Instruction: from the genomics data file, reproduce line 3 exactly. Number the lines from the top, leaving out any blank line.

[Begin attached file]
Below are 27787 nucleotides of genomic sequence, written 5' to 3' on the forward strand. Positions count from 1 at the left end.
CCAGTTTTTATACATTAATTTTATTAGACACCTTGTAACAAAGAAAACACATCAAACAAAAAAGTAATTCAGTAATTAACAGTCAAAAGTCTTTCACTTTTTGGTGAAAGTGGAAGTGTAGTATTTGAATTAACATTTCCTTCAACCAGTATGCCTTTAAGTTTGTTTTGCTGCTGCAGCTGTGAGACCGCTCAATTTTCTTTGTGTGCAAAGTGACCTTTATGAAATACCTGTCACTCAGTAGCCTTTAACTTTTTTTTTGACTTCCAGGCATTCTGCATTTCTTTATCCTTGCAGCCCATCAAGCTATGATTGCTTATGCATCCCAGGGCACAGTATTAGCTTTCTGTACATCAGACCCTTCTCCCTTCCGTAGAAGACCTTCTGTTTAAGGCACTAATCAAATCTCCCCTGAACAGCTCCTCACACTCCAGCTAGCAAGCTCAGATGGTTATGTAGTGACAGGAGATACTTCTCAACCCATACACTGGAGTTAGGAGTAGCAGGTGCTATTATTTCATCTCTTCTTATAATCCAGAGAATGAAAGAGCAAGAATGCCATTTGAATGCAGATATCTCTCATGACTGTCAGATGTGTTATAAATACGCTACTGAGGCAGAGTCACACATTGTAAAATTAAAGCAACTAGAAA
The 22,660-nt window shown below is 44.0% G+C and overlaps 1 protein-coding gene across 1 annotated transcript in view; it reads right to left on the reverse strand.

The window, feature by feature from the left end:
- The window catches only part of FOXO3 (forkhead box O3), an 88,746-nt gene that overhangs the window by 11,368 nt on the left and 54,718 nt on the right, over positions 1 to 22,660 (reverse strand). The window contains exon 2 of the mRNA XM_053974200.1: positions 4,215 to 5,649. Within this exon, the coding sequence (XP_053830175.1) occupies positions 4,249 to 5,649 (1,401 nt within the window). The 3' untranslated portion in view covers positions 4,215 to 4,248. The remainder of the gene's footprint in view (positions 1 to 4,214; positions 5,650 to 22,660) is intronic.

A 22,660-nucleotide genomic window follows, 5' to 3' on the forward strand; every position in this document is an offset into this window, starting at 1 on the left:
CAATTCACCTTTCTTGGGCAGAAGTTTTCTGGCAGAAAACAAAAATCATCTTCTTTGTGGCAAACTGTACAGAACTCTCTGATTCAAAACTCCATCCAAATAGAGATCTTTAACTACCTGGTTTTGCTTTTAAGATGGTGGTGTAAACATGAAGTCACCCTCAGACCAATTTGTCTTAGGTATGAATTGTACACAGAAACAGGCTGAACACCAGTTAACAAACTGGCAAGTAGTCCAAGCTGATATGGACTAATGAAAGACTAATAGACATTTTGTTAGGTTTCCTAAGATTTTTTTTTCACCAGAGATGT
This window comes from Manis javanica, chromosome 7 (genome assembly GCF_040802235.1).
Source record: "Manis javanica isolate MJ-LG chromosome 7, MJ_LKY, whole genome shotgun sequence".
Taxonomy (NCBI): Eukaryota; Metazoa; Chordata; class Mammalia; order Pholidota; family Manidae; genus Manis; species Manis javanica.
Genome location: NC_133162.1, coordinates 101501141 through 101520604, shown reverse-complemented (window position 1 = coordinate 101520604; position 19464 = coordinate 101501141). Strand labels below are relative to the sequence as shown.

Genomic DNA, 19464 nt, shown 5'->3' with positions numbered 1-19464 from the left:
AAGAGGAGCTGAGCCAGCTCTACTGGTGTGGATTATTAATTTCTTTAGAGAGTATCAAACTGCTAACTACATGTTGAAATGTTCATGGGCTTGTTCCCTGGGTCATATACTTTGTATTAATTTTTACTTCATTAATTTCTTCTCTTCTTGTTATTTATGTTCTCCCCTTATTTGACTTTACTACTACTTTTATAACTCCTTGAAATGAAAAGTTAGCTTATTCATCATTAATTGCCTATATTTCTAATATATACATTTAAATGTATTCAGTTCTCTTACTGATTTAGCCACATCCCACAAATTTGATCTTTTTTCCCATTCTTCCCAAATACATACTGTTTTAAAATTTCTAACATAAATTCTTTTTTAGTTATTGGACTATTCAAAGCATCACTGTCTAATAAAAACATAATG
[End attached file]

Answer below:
The 22,660-nt window shown below is 44.0% G+C and overlaps 1 protein-coding gene across 1 annotated transcript in view; it reads right to left on the reverse strand.